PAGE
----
Standby letter of credit – What is it, definition and concept

The standby letter of credit is a type of letter of credit that serves as a guarantee to the seller in a commercial agreement.

In this sense, it is not a means of payment directly, but rather it is a guarantee of payment against non-payment by the importer.

When this instrument is used, the initial treatment is that once the conditions of the agreement have been fulfilled, the importer or buyer makes the payment for the merchandise. However, if there is a setback to fulfill the commitment, the issuing bank assumes to make the payment on behalf of its client.

In this way, the exporter is covered from the possibility of non-payment. Likewise, the importer can agree with the bank on a more flexible form of payment.

Characteristics of standby letter of credit

The standby letter of credit allows the exporter or seller to have a guarantee in their commercial operations. This, in case the importer or buyer does not comply with the obligations acquired in the commercial agreement. Therefore, it does not constitute a means of payment.

The obligations included in an agreement with this type of letter of credit can be commercial, financial or services. On the other hand, the entity that regulates the issuance of this instrument is the International Chamber of Commerce.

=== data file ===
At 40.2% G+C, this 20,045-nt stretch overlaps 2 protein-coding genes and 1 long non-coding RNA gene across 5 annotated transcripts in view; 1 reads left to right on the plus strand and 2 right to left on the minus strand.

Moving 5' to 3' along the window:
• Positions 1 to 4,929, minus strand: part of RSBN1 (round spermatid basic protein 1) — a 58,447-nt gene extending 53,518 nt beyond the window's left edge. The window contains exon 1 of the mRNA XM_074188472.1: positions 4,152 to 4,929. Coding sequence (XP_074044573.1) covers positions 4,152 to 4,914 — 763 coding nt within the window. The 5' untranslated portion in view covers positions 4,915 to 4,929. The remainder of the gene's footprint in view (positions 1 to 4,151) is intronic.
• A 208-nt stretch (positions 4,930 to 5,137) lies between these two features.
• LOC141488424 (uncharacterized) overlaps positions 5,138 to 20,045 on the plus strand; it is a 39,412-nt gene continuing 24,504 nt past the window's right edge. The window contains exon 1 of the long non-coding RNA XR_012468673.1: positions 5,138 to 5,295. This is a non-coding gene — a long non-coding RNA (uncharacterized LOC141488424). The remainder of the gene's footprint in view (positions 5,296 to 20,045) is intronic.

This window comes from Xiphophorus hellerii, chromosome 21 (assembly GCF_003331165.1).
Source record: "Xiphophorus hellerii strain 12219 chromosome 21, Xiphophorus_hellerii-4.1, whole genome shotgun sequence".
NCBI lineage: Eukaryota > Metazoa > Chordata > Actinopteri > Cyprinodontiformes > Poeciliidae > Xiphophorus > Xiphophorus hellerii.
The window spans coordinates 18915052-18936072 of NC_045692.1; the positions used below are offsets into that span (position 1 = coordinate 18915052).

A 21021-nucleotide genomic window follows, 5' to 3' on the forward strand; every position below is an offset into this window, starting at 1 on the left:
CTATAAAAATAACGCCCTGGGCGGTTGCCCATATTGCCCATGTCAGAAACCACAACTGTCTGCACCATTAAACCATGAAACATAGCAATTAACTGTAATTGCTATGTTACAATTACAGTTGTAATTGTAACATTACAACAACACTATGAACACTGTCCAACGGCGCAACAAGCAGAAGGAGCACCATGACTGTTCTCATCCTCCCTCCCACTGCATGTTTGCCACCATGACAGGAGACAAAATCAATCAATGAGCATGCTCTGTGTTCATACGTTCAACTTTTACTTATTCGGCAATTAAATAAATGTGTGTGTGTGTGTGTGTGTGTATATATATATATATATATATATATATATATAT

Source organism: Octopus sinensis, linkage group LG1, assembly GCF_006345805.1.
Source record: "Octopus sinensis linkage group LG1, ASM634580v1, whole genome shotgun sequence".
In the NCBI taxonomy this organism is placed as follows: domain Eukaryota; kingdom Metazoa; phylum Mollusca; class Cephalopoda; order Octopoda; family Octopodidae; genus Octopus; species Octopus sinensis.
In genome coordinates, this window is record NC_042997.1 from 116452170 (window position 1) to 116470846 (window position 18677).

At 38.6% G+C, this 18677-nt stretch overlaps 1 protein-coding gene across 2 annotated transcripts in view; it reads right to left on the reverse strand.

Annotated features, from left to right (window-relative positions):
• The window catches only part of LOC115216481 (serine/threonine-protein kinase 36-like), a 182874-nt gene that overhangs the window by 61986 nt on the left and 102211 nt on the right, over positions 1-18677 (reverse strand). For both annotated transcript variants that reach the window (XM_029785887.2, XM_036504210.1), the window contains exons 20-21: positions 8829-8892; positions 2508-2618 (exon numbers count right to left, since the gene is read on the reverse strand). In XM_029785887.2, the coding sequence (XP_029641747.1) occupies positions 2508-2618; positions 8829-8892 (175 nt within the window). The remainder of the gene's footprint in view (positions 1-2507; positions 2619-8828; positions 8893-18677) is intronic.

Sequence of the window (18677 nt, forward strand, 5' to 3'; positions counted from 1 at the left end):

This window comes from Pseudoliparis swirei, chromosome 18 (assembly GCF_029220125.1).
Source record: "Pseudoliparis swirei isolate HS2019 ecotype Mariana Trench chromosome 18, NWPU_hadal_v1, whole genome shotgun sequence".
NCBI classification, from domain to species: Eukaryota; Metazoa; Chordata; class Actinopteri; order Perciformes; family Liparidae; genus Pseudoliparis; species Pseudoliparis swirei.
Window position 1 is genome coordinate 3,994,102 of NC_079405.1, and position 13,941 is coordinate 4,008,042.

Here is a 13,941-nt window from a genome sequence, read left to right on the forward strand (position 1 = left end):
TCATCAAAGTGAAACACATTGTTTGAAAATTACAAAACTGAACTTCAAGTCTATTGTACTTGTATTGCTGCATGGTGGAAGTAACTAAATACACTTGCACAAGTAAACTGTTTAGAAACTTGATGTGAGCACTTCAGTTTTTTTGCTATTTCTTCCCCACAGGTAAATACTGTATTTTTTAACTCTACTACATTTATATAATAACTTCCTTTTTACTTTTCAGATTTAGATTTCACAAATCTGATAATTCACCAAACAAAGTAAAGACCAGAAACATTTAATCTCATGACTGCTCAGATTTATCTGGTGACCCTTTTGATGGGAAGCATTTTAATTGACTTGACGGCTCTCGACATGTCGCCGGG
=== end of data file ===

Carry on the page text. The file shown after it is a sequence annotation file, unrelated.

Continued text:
Differences between the common letter of credit and the stand by

The fundamental difference between the two letters of credit is that the common one acts as a means of payment and the standby one acts as a guarantee. In the first, once the parties have complied with the agreement, the issuing bank takes charge of the payment. In the second, the letter of credit is executed only if the importer or buyer fails to fulfill his obligations and the seller or exporter complied.

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Also, in the common or normal, the parties are obliged to deliver more rigid documentation to enforce the agreement. Meanwhile, the standby is more flexible since it only represents a guarantee in case of non-compliance.

This occurs because there is a trust relationship between the buyer and the issuing bank. In this sense, in operational terms, the standby is more convenient for the seller because he only has to present documentation in case of non-compliance.

General considerations of the standby letter of credit

The purpose of this instrument is to serve as a guarantee in a commercial agreement. Therefore, there are aspects to be taken into account by the seller such as the amount of coverage and expiration date. First, the seller makes sure that he receives full payment for his products or services.

Second, the due date guarantees a deadline to receive the corresponding payment, either by the buyer or the issuing bank. Automated collection is an important advantage despite the violation of the contract.

Finally, it is necessary to clarify the documents necessary to enforce the guarantee contract. In general, a default letter and the necessary documents are needed to prove that the seller complied with what was agreed.

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